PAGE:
North American Birds

VOLUME 69 NO2 2016

A Quarterly Journal of Ornithological Record Published by the American Birding Association. The mission of the journal is to provide a complete overview of the changing panorama of our continent’s birdlife.

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Page 17 of 139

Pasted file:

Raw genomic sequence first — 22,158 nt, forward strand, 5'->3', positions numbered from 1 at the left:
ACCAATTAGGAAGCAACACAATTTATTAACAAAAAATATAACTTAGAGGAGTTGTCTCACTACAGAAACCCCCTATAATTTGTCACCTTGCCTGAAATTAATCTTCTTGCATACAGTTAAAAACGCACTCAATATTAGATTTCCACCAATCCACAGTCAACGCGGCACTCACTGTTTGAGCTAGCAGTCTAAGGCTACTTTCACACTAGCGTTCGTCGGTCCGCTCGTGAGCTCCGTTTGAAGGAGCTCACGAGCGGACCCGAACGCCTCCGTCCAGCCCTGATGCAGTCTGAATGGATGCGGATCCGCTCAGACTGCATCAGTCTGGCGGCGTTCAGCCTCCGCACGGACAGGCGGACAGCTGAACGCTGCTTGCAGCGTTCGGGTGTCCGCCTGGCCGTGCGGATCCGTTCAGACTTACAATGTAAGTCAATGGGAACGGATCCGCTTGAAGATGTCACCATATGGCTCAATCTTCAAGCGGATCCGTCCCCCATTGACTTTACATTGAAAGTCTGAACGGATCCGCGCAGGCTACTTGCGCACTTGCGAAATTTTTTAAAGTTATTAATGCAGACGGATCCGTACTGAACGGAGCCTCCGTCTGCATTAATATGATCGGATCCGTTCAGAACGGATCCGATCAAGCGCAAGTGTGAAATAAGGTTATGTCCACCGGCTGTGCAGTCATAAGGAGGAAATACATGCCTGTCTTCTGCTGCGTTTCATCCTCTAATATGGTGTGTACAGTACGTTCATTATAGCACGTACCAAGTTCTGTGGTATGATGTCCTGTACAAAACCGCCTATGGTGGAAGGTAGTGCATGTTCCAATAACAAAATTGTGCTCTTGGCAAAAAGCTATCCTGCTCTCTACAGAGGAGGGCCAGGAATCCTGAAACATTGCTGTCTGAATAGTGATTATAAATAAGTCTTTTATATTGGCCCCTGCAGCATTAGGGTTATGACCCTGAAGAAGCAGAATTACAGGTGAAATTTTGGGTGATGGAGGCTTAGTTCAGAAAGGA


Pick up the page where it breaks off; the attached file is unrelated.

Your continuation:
192 N O R T H A M E R I C A N B I R D S R U F O U S - N E C K E D W O O D - R A I L I N N E W M E X I C O by two months. On 21 April 2016, Jan Axel Cubilla (2016) and colleagues found at least seven birds at 1100-1300 m elevation on Cerro Hoya, in the Azuero Peninsula. Other than this record, and the specimen, all re- cords are coastal and from the December– March period (G. R. Angehr, in litt.). Costa Rica In summarizing the birdlife of Costa Rica, Slud (1964) commented that no new infor- mation on Rufous-necked Wood-Rail had been forthcoming in half a century; he never encountered the species and was aware of only two old specimens, one from the Pa- cific lowlands on the Gulf of Nicoya at Lep- anto (16 March 1909) and an undated one apparently from Carrillo, inland and at the transition between the tropical and subtropi- cal zones on the northern (Caribbean) slope of the Cordillera Central. Stiles and Skutch (1989) note that the species is little known and place it at two sites around the Gulf of Nicoya but also state it had been recorded from swamp forests at Bijagua, in Caribbean slope foothills of the Cordillera de Guana- caste. More recently, two were reported 8 January 2007 from the Río Frio north of Caño Negro Wildlife Refuge (Jones and Ko- mar 2007), also an inland site on the Carib- bean side of the Cordillera de Guanacaste. Within the past decade, increasing coverage of the Gulf of Nicoya area has produced nu- merous reports along the entire coastline of the Gulf and around the Nicoya Peninsula itself, spanning 25 August–5 May; reports at - tributed to adjacent Carara National Park (7 May–27 July) probably refer to coastal habi- tat just outside the park at or near Tarcoles (P. O'Donnell, in litt.). To the northeast of the Gulf, in the highlands of the Cordillera de Tilarán around the Monteverde Cloud For- est Reserve and nearby areas (Pacific slope), reports of Rufous-necked Wood-Rail span at least 29 May–30 June, with one report of a nesting pair that produced two young on the Ecological Farm, Cerro Plano, videotaped by the Rodríguez family, who own the farm (Garrigues 2000, 2004). Nicaragua T. R. Howell never encountered the species in Nicaragua and was aware of only two old records for the country, both from decidu- ous forests on the slopes of volcanic peaks on the Pacific side: a male with testes slightly enlarged at 1070 m on Volcan Mombacho 4 May 1919 and a female with ovary greatly enlarged at 640 m on Volcan San Cristobal Isla Los Roques, 128 km north of the coast), occurs locally along the mainland coast, and very locally inland (to at least 135 km from the coast), mainly below 500 m but with specimen records up to 1800 m, the highest yet recorded for the species. It is mapped as breeding in several coastal and inland areas but also as collected at sites well away from known breeding areas (Hilty 2003); whether those represent vagrants, birds moving sea- sonally, or undiscovered populations is un- known (S. L. Hilty, in litt.). Trinidad The species is resident on the large island of Trinidad, as well as on the Bocas Islands west of Trinidad in the strait between Trini- dad and Venezuela, and on Saut d'Eau Island off Trinidad's north coast; it occurs in man- groves on Trinidad but in deciduous forest on the offshore islands (ffrench 1991). Single nests were found on 23 July and 6 October in Trinidad's Caroni Swamp region (years not indicated; Belcher and Smooker 1935), and these seem to be the only nests described for the species anywhere, as evidenced by repeated reference to them—and to no oth- ers—throughout the literature (e.g., Wet- more 1965, Ripley 1977, Hilty and Brown 1986, Stiles and Skutch 1989, Howell and Webb 1995, Taylor 1996, Hilty 2003). The Guianas East of Venezuela and Trinidad, Rufous- necked Wood-Rail occurs in mangrove and lowland forest in Guyana (Snyder 1966, Braun et al. 2007) and Suriname (Haver- schmidt 1968). Although many online re- sources include adjacent French Guiana in the species' range (e.g., BirdLife Interna- tional 2012, Boyer 2014), sight records are now considered unreliable by the Comité d'Homologation de Guyane, and the species has been removed from the checklist for that department of France (Ingels et al. 2011). Panama Rufous-necked Wood-Rail occurs very local - ly in mangrove swamps on both the Pacific and Caribbean coasts of Panama (Wetmore 1965), where seemingly rare but perhaps overlooked (Ridgely and Gwynne 1989). An- gehr et al. (2008) listed additional records, noted that all records known to them were in the period late December–March, and won- dered if the species was present in Panama only seasonally. Williams located a 25 Octo- ber 1938 specimen (Field Museum Natural History 426189), which expands that season able distances. What follows is a brief sum- mary of status and distribution by country. Colombia Rufous-necked Wood-Rail has a long history in Colombia (the species was described in 1863 from a Barranquilla specimen) but the species is still poorly known there (Hilty and Brown 1986, S. L. Hilty, in litt.). The species is found primarily in mangroves along the Pacific coast, but also occurs in the Carib- bean region from Cartagena northeastward, including in wooded foothill forests at 600- 1200 m in the Santa Marta Mountains (Hilty and Brown 1986). More recently, it has been found in montane areas on the Pacific slope of Colombia (S. L. Hilty, in litt.), but the overall extent of inland occurrences in the country is unknown. Ecuador The species is regarded as a rare to fairly com- mon resident in coastal mangroves along the country's Pacific coast, although the distri- bution there is not continuous (Ridgely and Greenfield 2001). It also ranges locally up into deciduous forest in foothills and moun- tains in the three southwesternmost states; perhaps first reported in such habitats (up to 600 m) by Chapman (1926), it has recently been found up to 1400 m near Sozoranga in the Andes (Best et al. 1993, Ridgely and Greenfield 2001), a locale about 120 km in - land from the coast. While found year-round in coastal mangroves, to date it is known from upland areas only during the Decem- ber–April period (R. S. Ridgely, in litt.). Peru Historically unknown from Peru, Rufous- necked Wood-Rail was first found there in the mid-1980s, when adults with chicks were seen on three occasions at elevations above 600 m in dry tropical forests in the Tumbres region during the period 26 Feb- ruary–3 March 1986, and soon thereafter it was found to be fairly common in coastal mangroves in July 1988 (Parker at al. 1995). It is now understood to occur in northwest - ern Peru primarily in mangroves but also in evergreen forest up to 900 m (Schulenberg et al. 2007). Venezuela Hilty (2003) notes that Rufous-necked Wood-Rail has been collected at numerous localities across northern Venezuela but that it remains poorly known; it is a fairly com- mon resident on offshore islands (including